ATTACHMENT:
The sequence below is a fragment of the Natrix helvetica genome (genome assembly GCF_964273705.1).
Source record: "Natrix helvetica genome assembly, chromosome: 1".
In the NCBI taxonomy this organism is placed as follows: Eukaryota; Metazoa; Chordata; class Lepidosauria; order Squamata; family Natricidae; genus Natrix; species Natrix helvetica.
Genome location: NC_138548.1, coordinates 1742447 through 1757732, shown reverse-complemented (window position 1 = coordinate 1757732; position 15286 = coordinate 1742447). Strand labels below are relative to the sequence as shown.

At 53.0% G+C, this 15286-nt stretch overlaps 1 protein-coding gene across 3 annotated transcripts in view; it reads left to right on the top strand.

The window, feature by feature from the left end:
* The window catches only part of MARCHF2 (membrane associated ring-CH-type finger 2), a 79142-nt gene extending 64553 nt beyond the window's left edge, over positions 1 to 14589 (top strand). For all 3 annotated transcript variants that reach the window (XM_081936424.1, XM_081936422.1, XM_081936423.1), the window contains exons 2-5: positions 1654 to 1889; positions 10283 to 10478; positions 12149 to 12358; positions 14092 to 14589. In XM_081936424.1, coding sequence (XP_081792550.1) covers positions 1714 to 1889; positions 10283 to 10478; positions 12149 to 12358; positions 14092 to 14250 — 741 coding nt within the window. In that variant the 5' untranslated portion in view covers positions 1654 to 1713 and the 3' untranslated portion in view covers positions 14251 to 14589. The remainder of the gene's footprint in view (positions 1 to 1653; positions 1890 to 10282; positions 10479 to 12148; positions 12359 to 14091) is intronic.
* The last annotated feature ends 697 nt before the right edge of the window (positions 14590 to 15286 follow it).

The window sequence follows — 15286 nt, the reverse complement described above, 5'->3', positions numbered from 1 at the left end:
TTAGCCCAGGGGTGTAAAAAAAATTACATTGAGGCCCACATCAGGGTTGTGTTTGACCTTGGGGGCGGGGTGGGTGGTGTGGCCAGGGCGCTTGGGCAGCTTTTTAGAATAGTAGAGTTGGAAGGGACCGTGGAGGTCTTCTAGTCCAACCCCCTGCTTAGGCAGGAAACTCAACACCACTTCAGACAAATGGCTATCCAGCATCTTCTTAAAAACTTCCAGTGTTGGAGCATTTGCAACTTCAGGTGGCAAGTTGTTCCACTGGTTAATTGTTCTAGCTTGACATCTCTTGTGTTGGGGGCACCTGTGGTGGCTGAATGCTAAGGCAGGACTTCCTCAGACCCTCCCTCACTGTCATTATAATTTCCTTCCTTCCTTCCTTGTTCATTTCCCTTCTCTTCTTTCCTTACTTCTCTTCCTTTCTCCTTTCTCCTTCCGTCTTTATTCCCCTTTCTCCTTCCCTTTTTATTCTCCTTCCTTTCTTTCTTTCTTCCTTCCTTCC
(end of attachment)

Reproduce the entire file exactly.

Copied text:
The sequence below is a fragment of the Natrix helvetica genome (genome assembly GCF_964273705.1).
Source record: "Natrix helvetica genome assembly, chromosome: 1".
In the NCBI taxonomy this organism is placed as follows: Eukaryota; Metazoa; Chordata; class Lepidosauria; order Squamata; family Natricidae; genus Natrix; species Natrix helvetica.
Genome location: NC_138548.1, coordinates 1742447 through 1757732, shown reverse-complemented (window position 1 = coordinate 1757732; position 15286 = coordinate 1742447). Strand labels below are relative to the sequence as shown.

At 53.0% G+C, this 15286-nt stretch overlaps 1 protein-coding gene across 3 annotated transcripts in view; it reads left to right on the top strand.

The window, feature by feature from the left end:
* The window catches only part of MARCHF2 (membrane associated ring-CH-type finger 2), a 79142-nt gene extending 64553 nt beyond the window's left edge, over positions 1 to 14589 (top strand). For all 3 annotated transcript variants that reach the window (XM_081936424.1, XM_081936422.1, XM_081936423.1), the window contains exons 2-5: positions 1654 to 1889; positions 10283 to 10478; positions 12149 to 12358; positions 14092 to 14589. In XM_081936424.1, coding sequence (XP_081792550.1) covers positions 1714 to 1889; positions 10283 to 10478; positions 12149 to 12358; positions 14092 to 14250 — 741 coding nt within the window. In that variant the 5' untranslated portion in view covers positions 1654 to 1713 and the 3' untranslated portion in view covers positions 14251 to 14589. The remainder of the gene's footprint in view (positions 1 to 1653; positions 1890 to 10282; positions 10479 to 12148; positions 12359 to 14091) is intronic.
* The last annotated feature ends 697 nt before the right edge of the window (positions 14590 to 15286 follow it).

The window sequence follows — 15286 nt, the reverse complement described above, 5'->3', positions numbered from 1 at the left end:
TTAGCCCAGGGGTGTAAAAAAAATTACATTGAGGCCCACATCAGGGTTGTGTTTGACCTTGGGGGCGGGGTGGGTGGTGTGGCCAGGGCGCTTGGGCAGCTTTTTAGAATAGTAGAGTTGGAAGGGACCGTGGAGGTCTTCTAGTCCAACCCCCTGCTTAGGCAGGAAACTCAACACCACTTCAGACAAATGGCTATCCAGCATCTTCTTAAAAACTTCCAGTGTTGGAGCATTTGCAACTTCAGGTGGCAAGTTGTTCCACTGGTTAATTGTTCTAGCTTGACATCTCTTGTGTTGGGGGCACCTGTGGTGGCTGAATGCTAAGGCAGGACTTCCTCAGACCCTCCCTCACTGTCATTATAATTTCCTTCCTTCCTTCCTTGTTCATTTCCCTTCTCTTCTTTCCTTACTTCTCTTCCTTTCTCCTTTCTCCTTCCGTCTTTATTCCCCTTTCTCCTTCCCTTTTTATTCTCCTTCCTTTCTTTCTTTCTTCCTTCCTTCC